Citizen-scientists throughout North America perform thousands of surveys each year but, unlike their European counterparts, the data from these monitoring programs are little known and less used. A recent workshop at the National Socio-Environmental Synthesis Center (SESYNC) brought together all major butterfly data producers with representatives from the scientific and technology communities with the goal to develop systems to promote and support expanding public participation in and use of butterfly data and knowledge.
How can future human demand for food, fiber, energy, and water be efficiently met while minimizing negative impacts to the earth? Answering this question is key to developing scenarios that will inform natural resource management and planning, particularly those that jointly consider the effects of new policies on social and environmental systems. Understanding and accounting for potential changes to biodiversity, ecosystems, and the physical system is essential for effective, joint mitigation efforts.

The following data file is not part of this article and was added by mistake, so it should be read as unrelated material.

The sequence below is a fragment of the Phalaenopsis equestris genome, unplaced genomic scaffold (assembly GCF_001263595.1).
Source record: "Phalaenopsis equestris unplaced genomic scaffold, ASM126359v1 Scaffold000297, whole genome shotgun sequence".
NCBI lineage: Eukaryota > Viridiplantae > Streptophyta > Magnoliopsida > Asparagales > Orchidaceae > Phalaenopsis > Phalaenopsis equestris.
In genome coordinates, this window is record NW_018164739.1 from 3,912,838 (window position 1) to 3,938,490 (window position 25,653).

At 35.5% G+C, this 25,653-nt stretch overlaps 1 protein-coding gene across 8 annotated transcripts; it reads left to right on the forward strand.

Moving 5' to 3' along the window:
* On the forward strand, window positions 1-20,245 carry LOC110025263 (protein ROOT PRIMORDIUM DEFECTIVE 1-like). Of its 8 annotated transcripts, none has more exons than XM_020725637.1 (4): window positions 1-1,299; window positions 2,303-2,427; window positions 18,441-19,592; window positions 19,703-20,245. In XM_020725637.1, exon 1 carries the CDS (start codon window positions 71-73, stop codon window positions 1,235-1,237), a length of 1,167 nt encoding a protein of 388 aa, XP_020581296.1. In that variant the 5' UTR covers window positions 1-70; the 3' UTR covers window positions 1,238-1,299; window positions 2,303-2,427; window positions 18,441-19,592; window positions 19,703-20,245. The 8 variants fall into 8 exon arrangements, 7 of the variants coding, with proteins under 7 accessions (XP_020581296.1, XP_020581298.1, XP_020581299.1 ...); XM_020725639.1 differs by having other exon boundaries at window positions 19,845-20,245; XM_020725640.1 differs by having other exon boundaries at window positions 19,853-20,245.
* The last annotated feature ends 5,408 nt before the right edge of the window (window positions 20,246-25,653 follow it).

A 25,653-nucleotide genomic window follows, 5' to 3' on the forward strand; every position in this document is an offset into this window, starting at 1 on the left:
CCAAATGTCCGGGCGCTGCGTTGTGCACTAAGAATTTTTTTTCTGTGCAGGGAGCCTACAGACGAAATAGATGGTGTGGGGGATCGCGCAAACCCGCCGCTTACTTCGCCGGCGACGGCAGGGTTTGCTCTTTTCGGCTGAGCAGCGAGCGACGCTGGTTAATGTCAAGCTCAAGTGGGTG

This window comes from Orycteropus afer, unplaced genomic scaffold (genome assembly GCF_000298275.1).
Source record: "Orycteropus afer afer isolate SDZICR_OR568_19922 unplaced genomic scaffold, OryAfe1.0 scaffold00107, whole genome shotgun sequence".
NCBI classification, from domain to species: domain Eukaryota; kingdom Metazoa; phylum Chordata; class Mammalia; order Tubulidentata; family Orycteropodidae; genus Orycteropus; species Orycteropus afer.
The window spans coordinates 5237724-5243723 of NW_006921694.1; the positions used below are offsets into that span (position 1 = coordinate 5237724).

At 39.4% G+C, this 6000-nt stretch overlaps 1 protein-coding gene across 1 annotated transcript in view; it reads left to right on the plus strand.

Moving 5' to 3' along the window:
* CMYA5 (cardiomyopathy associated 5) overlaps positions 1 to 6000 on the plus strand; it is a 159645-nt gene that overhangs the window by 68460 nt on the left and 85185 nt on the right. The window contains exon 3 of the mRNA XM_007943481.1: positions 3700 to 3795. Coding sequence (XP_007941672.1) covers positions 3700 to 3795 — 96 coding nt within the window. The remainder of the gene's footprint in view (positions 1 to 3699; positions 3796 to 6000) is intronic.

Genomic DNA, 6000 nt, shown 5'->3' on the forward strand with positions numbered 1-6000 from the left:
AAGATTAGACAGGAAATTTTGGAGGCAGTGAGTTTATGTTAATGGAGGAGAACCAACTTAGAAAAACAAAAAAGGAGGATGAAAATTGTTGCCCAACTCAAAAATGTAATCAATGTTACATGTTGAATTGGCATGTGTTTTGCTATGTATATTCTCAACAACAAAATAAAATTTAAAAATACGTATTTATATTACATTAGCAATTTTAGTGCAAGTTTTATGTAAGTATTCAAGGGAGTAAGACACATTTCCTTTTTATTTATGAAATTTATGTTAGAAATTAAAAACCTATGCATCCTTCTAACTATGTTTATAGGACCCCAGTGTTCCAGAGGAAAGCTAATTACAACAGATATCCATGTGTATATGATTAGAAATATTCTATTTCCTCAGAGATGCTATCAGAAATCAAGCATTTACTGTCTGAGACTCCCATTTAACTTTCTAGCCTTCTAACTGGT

Ecosystems services—the benefits that natural ecosystems provide to society—are increasingly the focus of land management decisions. Critical for these decisions is the consideration of social values; for example, how do stakeholders value ecological performance? How do they value one service relative to another? Are the ecosystem service benefits equitable?
Last week SESYNC convened a multi-disciplinary group of 15 experts including decision makers, NGO leaders, and accomplished social and natural scientists to discuss priorities and questions to be addressed by the Center. This roundtable discussion was one of a number of efforts focused on helping SESYNC understand what the community feels are the most important Themes and critical socio-environmental problems that we should address over the next 2 years.
Well-designed monitoring systems are essential if we are to better understand and track changes in the connections between people and the environment. Current monitoring systems fail to do this adequately. This Pursuit focuses on advancing ecosystem services monitoring to better reflect vital connections at several levels. The project will utilize household surveys and censuses, in-situ observations, and national indicators as data sources.